On this week’s episode of Talking Radical Radio, organizer and author Dru Oja Jay talks about how the pressures to address important issues via funded non-governmental organizations (NGOs) can be a barrier to the kinds of organizing and collective empowerment that will be necessary to truly address those issues.
Over the last few decades, NGOs have come to hold a pretty central place in many of our efforts to respond to important social issues. From international issues to the environment, from poverty to violence against women, a huge proportion of the work that attempts to respond to these massive problems comes from NGOs. Some meet needs directly. Some do research and public education and advocacy and policy development. Some do a mix of all of these things. Sounds good, right?
Today's guest argues that maybe that isn't such a good thing. Jay recently published a piece (building on his many years of organizing as well as past writing) arguing that for all of the good work that people in NGOs do, the predominance of NGOs in how we respond to these incredibly crucial issues has ended up depoliticizing a significant proportion of activism that happens in Canada, and drastically limiting our ability to build, or even to imagine, the kinds of movements and organizations that might actually be able to get at the roots of these problems. For all of the breadth of their activities and diversity of their organizational cultures, Jay points out that what NGOs have in common is that they depend on the government or on foundations for funding, and that severely limits the kinds of questions they can raise and the kinds of actions they can take, and exerts profound pressures against building efforts for change that are democratic, participatory, and focused on mobilizing ordinary people. Jay talks about his own experiences as an organizer as well as research he has done as a writer, about the ways in which NGOs (for all of the good work that happens in some) limit and co-opt our attempts to create social change, and about how we can start addressing that crucial barrier to creating the movements that we and the planet so urgently need.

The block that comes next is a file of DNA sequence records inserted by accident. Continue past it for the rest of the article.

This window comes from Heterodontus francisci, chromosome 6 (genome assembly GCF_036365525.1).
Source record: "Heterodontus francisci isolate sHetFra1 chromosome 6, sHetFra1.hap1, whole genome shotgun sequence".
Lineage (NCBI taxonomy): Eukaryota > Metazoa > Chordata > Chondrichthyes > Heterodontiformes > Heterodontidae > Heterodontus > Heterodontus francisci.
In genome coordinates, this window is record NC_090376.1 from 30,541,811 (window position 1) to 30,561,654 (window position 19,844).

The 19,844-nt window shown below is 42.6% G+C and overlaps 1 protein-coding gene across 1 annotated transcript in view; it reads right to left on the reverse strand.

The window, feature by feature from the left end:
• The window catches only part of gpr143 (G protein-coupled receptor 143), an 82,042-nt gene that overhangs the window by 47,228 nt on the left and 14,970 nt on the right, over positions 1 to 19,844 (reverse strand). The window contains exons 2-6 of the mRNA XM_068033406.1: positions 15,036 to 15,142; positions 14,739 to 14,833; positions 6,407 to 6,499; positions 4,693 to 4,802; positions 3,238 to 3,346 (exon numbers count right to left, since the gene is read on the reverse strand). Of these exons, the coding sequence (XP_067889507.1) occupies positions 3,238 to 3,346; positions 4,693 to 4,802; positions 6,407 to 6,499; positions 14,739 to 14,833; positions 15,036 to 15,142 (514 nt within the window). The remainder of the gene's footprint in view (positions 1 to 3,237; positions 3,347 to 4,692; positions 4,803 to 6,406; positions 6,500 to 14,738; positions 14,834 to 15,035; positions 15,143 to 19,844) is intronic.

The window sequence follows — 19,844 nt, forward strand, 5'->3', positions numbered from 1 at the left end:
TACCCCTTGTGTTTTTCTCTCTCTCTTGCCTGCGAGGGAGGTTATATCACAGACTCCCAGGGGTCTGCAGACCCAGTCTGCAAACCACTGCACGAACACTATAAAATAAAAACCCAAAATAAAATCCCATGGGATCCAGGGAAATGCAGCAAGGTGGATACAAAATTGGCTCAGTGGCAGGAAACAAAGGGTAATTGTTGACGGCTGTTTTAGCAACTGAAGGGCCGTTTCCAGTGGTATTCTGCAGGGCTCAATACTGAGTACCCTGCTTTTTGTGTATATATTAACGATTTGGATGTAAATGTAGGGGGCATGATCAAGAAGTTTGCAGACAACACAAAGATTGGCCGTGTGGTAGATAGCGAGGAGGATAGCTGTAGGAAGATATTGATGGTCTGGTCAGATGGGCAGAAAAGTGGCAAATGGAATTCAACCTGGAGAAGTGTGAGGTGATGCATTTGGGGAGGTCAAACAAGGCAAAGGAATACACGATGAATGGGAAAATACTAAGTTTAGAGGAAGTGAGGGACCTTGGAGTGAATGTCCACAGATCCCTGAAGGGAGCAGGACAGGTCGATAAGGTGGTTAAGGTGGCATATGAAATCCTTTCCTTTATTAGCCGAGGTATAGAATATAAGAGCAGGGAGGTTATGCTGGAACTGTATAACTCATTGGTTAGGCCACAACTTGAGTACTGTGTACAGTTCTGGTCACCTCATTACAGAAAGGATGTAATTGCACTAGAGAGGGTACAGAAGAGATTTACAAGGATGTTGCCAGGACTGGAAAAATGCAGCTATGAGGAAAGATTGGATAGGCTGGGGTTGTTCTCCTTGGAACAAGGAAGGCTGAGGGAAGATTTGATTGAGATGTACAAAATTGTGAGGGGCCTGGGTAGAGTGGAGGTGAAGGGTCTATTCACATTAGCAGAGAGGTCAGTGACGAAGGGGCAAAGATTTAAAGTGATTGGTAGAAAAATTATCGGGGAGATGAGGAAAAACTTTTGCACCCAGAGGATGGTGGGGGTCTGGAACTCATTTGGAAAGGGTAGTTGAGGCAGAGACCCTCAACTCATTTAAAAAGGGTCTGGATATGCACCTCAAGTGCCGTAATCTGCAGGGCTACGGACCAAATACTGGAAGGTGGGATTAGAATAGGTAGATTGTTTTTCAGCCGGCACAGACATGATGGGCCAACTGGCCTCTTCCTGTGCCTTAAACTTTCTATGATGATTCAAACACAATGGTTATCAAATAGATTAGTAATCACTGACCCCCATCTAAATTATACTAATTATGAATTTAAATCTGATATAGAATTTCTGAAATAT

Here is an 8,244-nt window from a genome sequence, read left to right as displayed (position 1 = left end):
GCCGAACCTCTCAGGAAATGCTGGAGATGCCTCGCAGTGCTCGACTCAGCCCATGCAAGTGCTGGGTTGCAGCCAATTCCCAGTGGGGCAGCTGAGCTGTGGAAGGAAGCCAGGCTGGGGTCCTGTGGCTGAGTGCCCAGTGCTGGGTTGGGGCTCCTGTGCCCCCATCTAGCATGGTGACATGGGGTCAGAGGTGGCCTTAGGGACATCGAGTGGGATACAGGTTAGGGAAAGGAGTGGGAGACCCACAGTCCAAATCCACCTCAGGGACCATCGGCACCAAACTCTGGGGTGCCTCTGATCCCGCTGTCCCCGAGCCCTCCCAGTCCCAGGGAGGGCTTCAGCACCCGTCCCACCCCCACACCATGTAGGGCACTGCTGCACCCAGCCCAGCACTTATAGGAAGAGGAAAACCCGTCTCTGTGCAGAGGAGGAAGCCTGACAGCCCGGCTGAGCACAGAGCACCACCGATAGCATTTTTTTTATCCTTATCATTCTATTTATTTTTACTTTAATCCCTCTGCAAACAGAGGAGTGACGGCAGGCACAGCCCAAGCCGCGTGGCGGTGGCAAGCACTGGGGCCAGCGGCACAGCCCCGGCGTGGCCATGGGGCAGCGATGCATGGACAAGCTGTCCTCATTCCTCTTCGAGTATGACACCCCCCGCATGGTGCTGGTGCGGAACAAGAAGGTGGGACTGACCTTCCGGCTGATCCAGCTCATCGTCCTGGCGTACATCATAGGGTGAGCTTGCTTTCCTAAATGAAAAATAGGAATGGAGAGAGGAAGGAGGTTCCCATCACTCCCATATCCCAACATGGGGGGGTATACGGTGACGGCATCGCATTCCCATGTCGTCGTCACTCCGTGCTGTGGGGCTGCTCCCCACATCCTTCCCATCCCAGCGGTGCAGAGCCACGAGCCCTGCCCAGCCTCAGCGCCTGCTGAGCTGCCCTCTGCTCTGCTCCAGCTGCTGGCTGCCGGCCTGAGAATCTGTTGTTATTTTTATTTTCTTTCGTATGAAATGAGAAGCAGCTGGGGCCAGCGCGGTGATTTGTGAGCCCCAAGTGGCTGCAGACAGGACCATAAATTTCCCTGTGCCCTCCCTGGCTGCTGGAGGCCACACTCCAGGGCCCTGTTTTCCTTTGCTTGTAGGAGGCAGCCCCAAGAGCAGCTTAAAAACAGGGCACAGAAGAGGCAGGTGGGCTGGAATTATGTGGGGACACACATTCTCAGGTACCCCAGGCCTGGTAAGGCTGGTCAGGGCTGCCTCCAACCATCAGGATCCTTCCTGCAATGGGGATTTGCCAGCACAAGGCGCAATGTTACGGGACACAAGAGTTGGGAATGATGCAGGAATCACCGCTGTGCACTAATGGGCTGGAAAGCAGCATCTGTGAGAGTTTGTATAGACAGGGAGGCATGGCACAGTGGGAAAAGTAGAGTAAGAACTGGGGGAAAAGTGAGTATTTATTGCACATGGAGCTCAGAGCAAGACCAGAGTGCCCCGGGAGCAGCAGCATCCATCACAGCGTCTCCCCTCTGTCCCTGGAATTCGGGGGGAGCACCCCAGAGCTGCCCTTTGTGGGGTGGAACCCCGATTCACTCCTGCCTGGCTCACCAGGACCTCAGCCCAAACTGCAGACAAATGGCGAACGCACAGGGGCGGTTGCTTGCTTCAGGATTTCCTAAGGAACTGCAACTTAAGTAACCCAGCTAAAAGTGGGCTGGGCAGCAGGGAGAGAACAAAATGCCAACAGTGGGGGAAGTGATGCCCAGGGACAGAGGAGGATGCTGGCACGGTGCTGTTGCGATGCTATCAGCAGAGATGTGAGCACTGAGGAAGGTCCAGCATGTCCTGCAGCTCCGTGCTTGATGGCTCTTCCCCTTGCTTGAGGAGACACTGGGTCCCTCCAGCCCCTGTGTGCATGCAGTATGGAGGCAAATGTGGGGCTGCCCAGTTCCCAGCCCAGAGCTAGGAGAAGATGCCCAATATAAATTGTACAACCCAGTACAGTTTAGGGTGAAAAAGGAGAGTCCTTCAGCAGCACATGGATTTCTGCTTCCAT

To read the article that inspired this conversation, go here.
Talking Radical Radio brings you grassroots voices from across Canada. We give you the chance to hear many different people that are facing many different struggles talk about what they do, why they do it, and how they do it, in the belief that such listening is a crucial step in strengthening all of our efforts to change the world. To learn more about the show in general, visit the recently revamped website here. You can learn about suggesting topics for future shows here.
Talking Radical Radio is brought to you by Scott Neigh, a writer, media producer, and activist based in Sudbury, Ontario, and the author of two books examining Canadian history through the stories of activists.
Thank you for reading this story...
More people are reading rabble.ca than ever and unlike many news organizations, we have never put up a paywall – at rabble we’ve always believed in making our reporting and analysis free to all. But media isn’t free to produce. rabble’s total budget is likely less than what big corporate media spend on photocopying (we kid you not!) and we do not have any major foundation, sponsor or angel investor. Our only supporters are people and organizations -- like you. This is why we need your help.
If everyone who visits rabble and likes it chipped in a couple of dollars per month, our future would be much more secure and we could do much more: like the things our readers tell us they want to see more of: more staff reporters and more work to complete the upgrade of our website.
We’re asking if you could make a donation, right now, to set rabble on solid footing.